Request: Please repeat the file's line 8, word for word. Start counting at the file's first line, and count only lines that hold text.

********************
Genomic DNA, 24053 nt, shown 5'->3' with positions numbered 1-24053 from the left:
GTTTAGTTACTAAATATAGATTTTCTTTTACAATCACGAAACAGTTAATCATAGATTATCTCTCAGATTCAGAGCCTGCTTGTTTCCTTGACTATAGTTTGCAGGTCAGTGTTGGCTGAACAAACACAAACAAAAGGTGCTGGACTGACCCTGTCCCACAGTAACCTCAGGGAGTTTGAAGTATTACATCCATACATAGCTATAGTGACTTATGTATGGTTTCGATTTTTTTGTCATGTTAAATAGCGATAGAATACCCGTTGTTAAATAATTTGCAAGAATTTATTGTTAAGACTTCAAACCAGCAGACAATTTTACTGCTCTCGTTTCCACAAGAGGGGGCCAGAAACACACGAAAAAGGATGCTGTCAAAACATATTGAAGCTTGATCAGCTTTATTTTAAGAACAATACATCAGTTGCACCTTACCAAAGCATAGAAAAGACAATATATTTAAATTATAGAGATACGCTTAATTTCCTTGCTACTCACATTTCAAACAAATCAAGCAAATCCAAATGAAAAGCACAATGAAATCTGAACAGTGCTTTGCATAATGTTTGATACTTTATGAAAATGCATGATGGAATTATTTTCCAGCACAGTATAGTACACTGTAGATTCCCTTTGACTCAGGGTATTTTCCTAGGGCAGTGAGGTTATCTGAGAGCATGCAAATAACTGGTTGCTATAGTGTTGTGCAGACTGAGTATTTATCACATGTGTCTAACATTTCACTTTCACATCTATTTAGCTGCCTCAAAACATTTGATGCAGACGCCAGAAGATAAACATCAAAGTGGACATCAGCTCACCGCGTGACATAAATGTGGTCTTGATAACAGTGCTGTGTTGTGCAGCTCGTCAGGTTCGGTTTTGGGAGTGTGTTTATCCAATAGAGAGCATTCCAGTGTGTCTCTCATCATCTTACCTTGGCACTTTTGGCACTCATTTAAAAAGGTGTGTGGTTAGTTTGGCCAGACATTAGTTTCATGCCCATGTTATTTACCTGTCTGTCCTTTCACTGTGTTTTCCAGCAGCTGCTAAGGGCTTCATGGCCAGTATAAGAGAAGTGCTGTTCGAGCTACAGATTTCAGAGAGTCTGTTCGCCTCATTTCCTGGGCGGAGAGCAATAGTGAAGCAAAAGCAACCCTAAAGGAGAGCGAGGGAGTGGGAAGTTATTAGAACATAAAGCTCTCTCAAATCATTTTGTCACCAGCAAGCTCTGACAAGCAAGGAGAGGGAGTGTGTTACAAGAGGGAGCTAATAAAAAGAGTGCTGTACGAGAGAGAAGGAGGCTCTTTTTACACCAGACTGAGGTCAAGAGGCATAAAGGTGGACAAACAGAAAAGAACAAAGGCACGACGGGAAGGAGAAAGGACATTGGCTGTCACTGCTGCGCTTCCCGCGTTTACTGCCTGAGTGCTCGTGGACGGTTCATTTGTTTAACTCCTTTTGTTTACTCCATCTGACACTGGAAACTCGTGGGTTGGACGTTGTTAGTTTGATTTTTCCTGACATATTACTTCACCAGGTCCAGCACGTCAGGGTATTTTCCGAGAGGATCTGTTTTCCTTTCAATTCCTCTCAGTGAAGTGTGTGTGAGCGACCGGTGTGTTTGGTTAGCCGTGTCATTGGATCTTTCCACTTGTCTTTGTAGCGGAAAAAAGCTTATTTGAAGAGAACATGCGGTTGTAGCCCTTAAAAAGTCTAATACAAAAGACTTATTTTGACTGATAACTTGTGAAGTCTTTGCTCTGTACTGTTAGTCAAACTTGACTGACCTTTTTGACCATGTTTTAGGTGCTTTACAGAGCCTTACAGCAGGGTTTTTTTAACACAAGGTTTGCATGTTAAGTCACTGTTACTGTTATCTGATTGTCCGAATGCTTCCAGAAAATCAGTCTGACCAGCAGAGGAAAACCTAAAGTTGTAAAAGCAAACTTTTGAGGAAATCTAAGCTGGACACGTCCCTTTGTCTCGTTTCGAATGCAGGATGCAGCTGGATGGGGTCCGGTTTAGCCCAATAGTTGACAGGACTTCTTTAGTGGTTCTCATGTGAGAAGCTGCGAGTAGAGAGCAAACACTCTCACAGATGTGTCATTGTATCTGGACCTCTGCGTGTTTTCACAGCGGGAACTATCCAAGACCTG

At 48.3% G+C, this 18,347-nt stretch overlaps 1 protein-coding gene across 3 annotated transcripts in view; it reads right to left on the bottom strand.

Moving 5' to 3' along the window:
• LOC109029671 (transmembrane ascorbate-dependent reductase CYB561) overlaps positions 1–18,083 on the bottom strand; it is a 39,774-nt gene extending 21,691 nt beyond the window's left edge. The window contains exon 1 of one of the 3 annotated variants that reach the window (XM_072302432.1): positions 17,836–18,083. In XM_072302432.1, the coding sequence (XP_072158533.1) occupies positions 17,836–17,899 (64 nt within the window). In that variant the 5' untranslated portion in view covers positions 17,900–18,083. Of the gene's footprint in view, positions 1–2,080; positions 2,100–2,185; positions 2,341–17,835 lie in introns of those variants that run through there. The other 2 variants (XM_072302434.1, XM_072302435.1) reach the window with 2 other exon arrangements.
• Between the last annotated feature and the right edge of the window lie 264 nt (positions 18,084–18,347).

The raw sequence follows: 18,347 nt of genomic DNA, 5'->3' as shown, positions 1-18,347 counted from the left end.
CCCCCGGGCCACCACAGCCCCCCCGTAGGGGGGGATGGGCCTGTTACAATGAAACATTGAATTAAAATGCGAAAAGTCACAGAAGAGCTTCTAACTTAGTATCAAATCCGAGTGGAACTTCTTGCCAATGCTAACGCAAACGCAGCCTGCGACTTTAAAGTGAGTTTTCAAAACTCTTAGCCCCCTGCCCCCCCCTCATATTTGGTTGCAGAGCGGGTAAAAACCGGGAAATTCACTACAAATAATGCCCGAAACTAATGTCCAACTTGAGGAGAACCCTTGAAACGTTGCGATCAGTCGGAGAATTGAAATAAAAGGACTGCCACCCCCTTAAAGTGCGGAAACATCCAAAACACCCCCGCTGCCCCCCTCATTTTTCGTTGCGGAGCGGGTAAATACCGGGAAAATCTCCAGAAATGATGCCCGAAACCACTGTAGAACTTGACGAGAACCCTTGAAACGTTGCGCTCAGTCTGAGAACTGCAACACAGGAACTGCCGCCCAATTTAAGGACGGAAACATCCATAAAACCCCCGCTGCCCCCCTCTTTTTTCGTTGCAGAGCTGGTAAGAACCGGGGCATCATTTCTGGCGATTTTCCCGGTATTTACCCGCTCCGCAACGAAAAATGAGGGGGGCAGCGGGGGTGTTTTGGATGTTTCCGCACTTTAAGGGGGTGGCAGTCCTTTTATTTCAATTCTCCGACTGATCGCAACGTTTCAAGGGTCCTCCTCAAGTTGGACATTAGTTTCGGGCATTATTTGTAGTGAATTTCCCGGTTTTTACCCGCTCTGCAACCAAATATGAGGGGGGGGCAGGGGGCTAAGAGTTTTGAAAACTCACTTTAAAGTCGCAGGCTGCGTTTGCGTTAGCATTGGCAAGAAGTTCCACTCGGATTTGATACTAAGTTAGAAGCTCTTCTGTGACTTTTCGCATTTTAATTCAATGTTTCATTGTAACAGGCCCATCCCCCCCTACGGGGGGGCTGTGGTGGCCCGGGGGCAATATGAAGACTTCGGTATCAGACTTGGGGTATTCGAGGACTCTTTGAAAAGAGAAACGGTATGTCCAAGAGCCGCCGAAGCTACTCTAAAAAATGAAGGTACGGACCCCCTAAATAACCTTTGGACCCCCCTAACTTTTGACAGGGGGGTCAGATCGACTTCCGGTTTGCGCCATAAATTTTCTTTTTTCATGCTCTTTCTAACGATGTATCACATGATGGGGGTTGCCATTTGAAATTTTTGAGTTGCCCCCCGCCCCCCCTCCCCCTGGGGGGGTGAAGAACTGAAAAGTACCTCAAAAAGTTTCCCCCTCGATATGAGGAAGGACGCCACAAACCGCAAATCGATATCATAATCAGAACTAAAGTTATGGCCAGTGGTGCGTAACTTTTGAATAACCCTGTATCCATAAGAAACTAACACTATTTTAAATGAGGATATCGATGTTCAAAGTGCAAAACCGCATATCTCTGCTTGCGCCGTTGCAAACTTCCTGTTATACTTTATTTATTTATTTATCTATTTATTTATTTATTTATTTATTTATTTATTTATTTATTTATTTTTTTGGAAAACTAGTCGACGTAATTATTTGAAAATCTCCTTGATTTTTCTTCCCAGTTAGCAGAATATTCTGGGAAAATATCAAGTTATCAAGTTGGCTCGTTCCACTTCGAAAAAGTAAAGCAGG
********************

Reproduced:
CCCCCGGGCCACCACAGCCCCCCCGTAGGGGGGGATGGGCCTGTTACAATGAAACATTGAATTAAAATGCGAAAAGTCACAGAAGAGCTTCTAACTTAGTATCAAATCCGAGTGGAACTTCTTGCCAATGCTAACGCAAACGCAGCCTGCGACTTTAAAGTGAGTTTTCAAAACTCTTAGCCCCCTGCCCCCCCCTCATATTTGGTTGCAGAGCGGGTAAAAACCGGGAAATTCACTACAAATAATGCCCGAAACTAATGTCCAACTTGAGGAGAACCCTTGAAACGTTGCGATCAGTCGGAGAATTGAAATAAAAGGACTGCCACCCCCTTAAAGTGCGGAAACATCCAAAACACCCCCGCTGCCCCCCTCATTTTTCGTTGCGGAGCGGGTAAATACCGGGAAAATCTCCAGAAATGATGCCCGAAACCACTGTAGAACTTGACGAGAACCCTTGAAACGTTGCGCTCAGTCTGAGAACTGCAACACAGGAACTGCCGCCCAATTTAAGGACGGAAACATCCATAAAACCCCCGCTGCCCCCCTCTTTTTTCGTTGCAGAGCTGGTAAGAACCGGGGCATCATTTCTGGCGATTTTCCCGGTATTTACCCGCTCCGCAACGAAAAATGAGGGGGGCAGCGGGGGTGTTTTGGATGTTTCCGCACTTTAAGGGGGTGGCAGTCCTTTTATTTCAATTCTCCGACTGATCGCAACGTTTCAAGGGTCCTCCTCAAGTTGGACATTAGTTTCGGGCATTATTTGTAGTGAATTTCCCGGTTTTTACCCGCTCTGCAACCAAATATGAGGGGGGGGCAGGGGGCTAAGAGTTTTGAAAACTCACTTTAAAGTCGCAGGCTGCGTTTGCGTTAGCATTGGCAAGAAGTTCCACTCGGATTTGATACTAAGTTAGAAGCTCTTCTGTGACTTTTCGCATTTTAATTCAATGTTTCATTGTAACAGGCCCATCCCCCCCTACGGGGGGGCTGTGGTGGCCCGGGGGCAATATGAAGACTTCGGTATCAGACTTGGGGTATTCGAGGACTCTTTGAAAAGAGAAACGGTATGTCCAAGAGCCGCCGAAGCTACTCTAAAAAATGAAGGTACGGACCCCCTAAATAACCTTTGGACCCCCCTAACTTTTGACAGGGGGGTCAGATCGACTTCCGGTTTGCGCCATAAATTTTCTTTTTTCATGCTCTTTCTAACGATGTATCACATGATGGGGGTTGCCATTTGAAATTTTTGAGTTGCCCCCCGCCCCCCCTCCCCCTGGGGGGGTGAAGAACTGAAAAGTACCTCAAAAAGTTTCCCCCTCGATATGAGGAAGGACGCCACAAACCGCAAATCGATATCATAATCAGAACTAAAGTTATGGCCAGTGGTGCGTAACTTTTGAATAACCCTGTATCCATAAGAAACTAACACTATTTTAAATGAGGATATCGATGTTCAAAGTGCAAAACCGCATATCTCTGCTTGCGCCGTTGCAAACTTCCTGTTATACTTTATTTATTTATTTATCTATTTATTTATTTATTTATTTATTTATTTATTTATTTATTTATTTTTTTGGAAAACTAGTCGACGTAATTATTTGAAAATCTCCTTGATTTTTCTTCCCAGTTAGCAGAATATTCTGGGAAAATATCAAGTTATCAAGTTGGCTCGTTCCACTTCGAAAAAGTAAAGCAGG